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U.S. Department of State
96/06/10 Quick Security Guidelines: Guidelines for Protecting
U.S. Business Information Overseas
Released by the Bureau of Public Affairs
Published by The Overseas Security Advisory Council (OSAC)
Each day America becomes driven more and more by information.
Proprietary information is our chief competitive asset, vital to
both our industry and our society. Our livelihood and, indeed,
our national strength depend on our ability to protect industrial
and economic data.
This pamphlet outlines some steps that may be taken to protect
information and to raise the general level of awareness to the
threat by Americans living, working, or traveling abroad.
WHAT INFORMATION SHOULD BE PROTECTED?
Any information that provides a U.S. company with a competitive
edge over its competitors, creative or innovative, whose loss
would negatively impact an investment in time, product, finances,
plants, or personnel should be protected.
It could be a trade secret, patent information, or intellectual
property; a simple improvement in the way a certain American
industry produces a product or does business; a technical
modification, new technique, personnel policy, or management
concept; or employee human resources information.
Current government and industrial security studies and surveys
reveal that the majority of competitive information theft cases
that occur in the United States and overseas involve a company's
employees, contractors, vendors, and suppliers.
An employee's rank in the company is not necessarily commensurate
with the interest of a foreign intelligence agency, who besides
targeting researchers, key managers, and corporate executives,
-- Computer operators
-- Maintenance personnel
The latter frequently have good, if not the best, access to
Application of need-to-know procedures will help. Carefully
compartmentalizing competitive information on that basis provides
two advantages: it slows or stops an information thief, and it may
provide an indicator of an employee seeking to obtain competitive
information beyond his or her need to know.
When local laws allow, it is prudent to conduct background
investigations on prospective employees. A comprehensive
background investigation can provide, prior to offering an
applicant employment with a company, the best information
concerning the person's social, education, military, credit, civil
and criminal litigation, and employment histories.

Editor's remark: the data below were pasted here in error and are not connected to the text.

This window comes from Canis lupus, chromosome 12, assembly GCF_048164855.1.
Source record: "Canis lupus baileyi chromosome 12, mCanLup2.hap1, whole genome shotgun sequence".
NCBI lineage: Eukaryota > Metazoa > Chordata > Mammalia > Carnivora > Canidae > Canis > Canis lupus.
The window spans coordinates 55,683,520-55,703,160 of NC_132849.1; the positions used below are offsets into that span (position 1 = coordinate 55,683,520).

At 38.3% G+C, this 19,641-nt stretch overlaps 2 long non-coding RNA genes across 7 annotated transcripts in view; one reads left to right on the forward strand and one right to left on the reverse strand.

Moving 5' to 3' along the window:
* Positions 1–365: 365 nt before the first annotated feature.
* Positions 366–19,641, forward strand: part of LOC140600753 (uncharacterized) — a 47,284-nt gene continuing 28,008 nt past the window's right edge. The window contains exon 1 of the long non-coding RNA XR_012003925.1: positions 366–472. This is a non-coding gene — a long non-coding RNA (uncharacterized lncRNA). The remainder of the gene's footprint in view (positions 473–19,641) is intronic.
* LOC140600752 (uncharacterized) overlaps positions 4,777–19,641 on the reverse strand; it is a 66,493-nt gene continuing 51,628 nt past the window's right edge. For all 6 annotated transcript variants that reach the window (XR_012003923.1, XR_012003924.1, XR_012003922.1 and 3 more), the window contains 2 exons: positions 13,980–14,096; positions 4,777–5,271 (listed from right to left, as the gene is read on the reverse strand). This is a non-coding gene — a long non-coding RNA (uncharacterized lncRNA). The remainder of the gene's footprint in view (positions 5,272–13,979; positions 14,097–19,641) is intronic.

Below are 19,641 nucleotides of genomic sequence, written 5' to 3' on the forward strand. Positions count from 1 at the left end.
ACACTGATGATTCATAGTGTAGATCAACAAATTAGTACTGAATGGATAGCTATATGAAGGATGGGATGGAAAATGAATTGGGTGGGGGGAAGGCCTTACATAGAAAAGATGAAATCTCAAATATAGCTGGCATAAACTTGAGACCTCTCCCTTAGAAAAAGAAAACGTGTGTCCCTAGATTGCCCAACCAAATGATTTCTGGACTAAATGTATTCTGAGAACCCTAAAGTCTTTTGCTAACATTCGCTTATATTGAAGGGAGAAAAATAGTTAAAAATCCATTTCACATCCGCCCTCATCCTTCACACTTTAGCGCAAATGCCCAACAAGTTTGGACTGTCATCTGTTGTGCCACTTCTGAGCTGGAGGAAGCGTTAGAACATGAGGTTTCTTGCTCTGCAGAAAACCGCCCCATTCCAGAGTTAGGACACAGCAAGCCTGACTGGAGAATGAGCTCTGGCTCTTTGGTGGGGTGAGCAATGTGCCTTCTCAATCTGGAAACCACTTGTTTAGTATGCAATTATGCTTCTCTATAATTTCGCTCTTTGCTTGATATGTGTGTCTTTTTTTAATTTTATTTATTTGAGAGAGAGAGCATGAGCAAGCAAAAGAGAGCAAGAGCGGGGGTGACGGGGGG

VENDORS, CONTRACTORS, AND SUPPLIERS
Recent U.S. Government and security industry surveys regarding
safeguarding of proprietary information revealed that vendors,
contractors, and suppliers accounted for almost 15 percent of all
disclosures, misappropriation, and thefts of U.S. business
competitive information. Generally these groups should be:
-- Controlled, documented, and required to wear a photo
-- Escorted throughout the general premises by the person they
-- Restricted from unnecessary admittance to high-security areas,
or escorted at all times
-- Required to sign nondisclosure and confidentiality agreements
Public tours of buildings containing competitive information
should be discouraged. Similarly visitor tours of high-security
areas should be prohibited.
All requests for tours by academic, industrial, fraternal, social,
or media groups should be passed to security departments for
U.S. businesses or research locations overseas are principal
targets of those seeking to compromise competitive information. If
possible, locate corporate offices in facilities totally
controlled by the corporation.
Location, Location, Location
Site location and construction should be the best that will allow
for normal and prudent security measures.
Normal security steps dictate that building perimeters and
internal sensitive areas be secure, and that the general public,
unescorted visitors, and unauthorized personnel be restricted from
research, production, and business areas where competitive
information is used.
Prudent security steps dictate that existing security controls
should always be reviewed for improvement or modification and that
an awareness program, as well as policy and guidelines be
established to protect competitive information.*
All windows, external and internal doors, and high-security areas
should be provided with intrusion alarm monitoring. Alarm systems
should be supplemented by lighting, as discussed below. The alarm
signal must be communicated to a location where a speedy and
appropriate response can be provided.
The entire perimeter of any office building that serves as a